jellies swimmingNo, we’re not talking about the kind you eat with peanut butter and bread. 

At least a dozen species of sea jellies are edible, including moons and blue blubbers, but Rhopilema esculentum is actually called the edible jelly. Jellies’ potential as the next seafood sensation remains untapped in American cuisine, but elsewhere, especially Asia, they are popular. And R. esculentum is the most abundant and important jelly species in Chinese aquaculture. In addition to being a low-cal, no-cholesterol source of protein, the jellies are used in traditional Chinese medicine.

Shedd raises edible jellies, too, but only for display. In fact, most of the dozen species you’ll see in the Jellies special exhibit are bred here. That’s part of our commitment to sustainable practices, but it’s also a testament to the skill of the special exhibits aquarists.

Resembling button mushrooms right now, these jellies started as planktonic larvae, or planulae, that settled on the substrate of a behind-the-scenes habitat, anchored and grew as polyps, the first of sea jellies’ two-stage life cycle. In mid-February, says Jellies aquarist Maureen Koneval, “they popped off as ephyrae”—a disk-shaped phase that forms in stacks on the polyp until something triggers them to sail off like a line of Frisbees. “They belled over, or turned into tiny medusas”—the second stage—“in seven to 10 days, which is pretty quick.”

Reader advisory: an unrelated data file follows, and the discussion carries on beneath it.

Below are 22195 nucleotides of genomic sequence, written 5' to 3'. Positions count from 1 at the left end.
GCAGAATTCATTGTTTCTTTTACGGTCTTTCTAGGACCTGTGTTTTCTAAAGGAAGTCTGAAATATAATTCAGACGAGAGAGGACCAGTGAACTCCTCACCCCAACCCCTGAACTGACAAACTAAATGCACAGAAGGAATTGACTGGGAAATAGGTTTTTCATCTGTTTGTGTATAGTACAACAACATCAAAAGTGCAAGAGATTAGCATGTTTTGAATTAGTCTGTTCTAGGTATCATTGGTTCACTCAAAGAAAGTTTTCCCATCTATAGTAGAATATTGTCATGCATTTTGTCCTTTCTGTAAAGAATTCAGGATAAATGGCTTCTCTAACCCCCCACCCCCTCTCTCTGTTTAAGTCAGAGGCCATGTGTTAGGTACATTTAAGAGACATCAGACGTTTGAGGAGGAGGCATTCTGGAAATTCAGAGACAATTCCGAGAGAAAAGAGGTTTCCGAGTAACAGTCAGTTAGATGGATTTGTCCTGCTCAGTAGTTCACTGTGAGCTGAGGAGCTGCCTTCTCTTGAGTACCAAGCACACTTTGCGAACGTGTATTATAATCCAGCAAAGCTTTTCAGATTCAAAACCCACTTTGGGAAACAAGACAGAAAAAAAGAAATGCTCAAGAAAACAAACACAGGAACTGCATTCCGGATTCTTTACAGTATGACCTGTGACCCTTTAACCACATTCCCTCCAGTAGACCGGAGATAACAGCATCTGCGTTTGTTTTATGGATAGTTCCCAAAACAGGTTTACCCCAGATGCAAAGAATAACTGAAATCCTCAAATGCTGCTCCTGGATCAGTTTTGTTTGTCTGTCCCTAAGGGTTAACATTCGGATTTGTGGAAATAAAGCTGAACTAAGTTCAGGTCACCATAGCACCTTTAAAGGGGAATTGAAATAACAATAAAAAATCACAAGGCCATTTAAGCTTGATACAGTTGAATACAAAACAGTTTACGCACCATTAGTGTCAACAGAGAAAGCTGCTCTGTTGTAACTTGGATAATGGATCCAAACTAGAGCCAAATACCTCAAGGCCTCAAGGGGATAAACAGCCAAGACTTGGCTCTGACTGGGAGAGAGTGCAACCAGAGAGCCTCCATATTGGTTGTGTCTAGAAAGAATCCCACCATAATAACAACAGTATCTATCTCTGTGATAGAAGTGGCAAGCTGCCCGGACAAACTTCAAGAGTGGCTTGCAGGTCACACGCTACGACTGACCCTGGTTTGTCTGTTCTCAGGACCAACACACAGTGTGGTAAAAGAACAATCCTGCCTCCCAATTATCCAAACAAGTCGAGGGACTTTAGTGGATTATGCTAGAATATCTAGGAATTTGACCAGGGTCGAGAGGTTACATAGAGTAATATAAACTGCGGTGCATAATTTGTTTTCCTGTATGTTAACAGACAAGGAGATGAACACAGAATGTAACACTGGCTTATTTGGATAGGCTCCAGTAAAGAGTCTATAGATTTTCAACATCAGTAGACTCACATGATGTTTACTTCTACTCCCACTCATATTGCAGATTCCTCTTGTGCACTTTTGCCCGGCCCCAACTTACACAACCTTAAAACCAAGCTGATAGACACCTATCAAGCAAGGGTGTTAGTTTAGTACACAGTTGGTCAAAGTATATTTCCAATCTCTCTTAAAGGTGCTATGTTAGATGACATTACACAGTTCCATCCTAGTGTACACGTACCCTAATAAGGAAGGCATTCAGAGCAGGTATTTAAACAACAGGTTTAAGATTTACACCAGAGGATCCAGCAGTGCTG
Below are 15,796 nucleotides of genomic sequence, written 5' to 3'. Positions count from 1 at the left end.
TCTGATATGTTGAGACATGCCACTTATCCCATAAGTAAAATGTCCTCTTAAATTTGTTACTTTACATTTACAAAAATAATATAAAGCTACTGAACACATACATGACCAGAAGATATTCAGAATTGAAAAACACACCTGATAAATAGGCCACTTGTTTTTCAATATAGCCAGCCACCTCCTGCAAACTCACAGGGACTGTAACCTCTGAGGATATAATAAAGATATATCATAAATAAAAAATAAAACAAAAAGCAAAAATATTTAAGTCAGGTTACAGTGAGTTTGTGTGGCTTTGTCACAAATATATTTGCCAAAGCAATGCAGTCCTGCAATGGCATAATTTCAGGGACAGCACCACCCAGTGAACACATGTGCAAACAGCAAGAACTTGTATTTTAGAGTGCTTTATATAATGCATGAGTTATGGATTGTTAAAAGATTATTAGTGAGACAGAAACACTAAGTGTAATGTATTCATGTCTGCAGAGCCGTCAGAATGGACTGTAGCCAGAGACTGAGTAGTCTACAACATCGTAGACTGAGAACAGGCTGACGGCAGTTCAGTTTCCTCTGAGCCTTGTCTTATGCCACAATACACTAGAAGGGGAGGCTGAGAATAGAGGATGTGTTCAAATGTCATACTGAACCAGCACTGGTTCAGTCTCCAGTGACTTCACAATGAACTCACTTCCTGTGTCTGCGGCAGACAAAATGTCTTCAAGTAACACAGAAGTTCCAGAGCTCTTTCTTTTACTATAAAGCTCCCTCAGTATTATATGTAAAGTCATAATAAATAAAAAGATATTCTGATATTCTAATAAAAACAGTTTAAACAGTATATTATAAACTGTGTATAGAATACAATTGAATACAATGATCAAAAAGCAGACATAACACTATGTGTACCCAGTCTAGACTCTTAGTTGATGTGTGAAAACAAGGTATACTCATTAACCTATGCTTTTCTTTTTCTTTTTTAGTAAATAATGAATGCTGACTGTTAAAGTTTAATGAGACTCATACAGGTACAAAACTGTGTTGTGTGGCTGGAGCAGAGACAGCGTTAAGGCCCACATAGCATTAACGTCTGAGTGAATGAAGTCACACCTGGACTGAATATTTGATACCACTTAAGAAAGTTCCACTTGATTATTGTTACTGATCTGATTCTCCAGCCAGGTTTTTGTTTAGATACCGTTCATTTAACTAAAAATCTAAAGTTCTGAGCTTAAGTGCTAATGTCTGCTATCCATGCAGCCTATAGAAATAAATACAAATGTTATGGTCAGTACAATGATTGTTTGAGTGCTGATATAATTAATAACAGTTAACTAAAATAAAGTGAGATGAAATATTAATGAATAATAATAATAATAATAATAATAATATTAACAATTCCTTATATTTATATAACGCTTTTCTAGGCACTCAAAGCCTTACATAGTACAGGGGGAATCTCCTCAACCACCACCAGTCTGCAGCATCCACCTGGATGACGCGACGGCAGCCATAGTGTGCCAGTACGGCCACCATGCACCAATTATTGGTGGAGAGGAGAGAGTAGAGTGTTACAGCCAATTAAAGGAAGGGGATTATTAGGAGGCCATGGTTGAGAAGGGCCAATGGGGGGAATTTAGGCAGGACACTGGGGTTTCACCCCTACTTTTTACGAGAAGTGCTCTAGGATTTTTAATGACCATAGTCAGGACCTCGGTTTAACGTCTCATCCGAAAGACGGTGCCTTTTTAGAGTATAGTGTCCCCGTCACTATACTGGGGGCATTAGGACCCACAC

They grew quickly, too, reaching about a half-inch in diameter in a month—large enough to go on display. “Their appearance should change quite a bit as they get older, too,” says Maureen, “not only in size—the bell can grow to 18 inches across—but in the structure of their oral arms and tentacles.” She adds that the jellies’ tentacles are just starting to grow. They’ll look like long strands of angel hair pasta.

Edible jellies are new to the special exhibit. They are related to spotted lagoon jellies, on display nearby. 

Karen Furnweger, web editor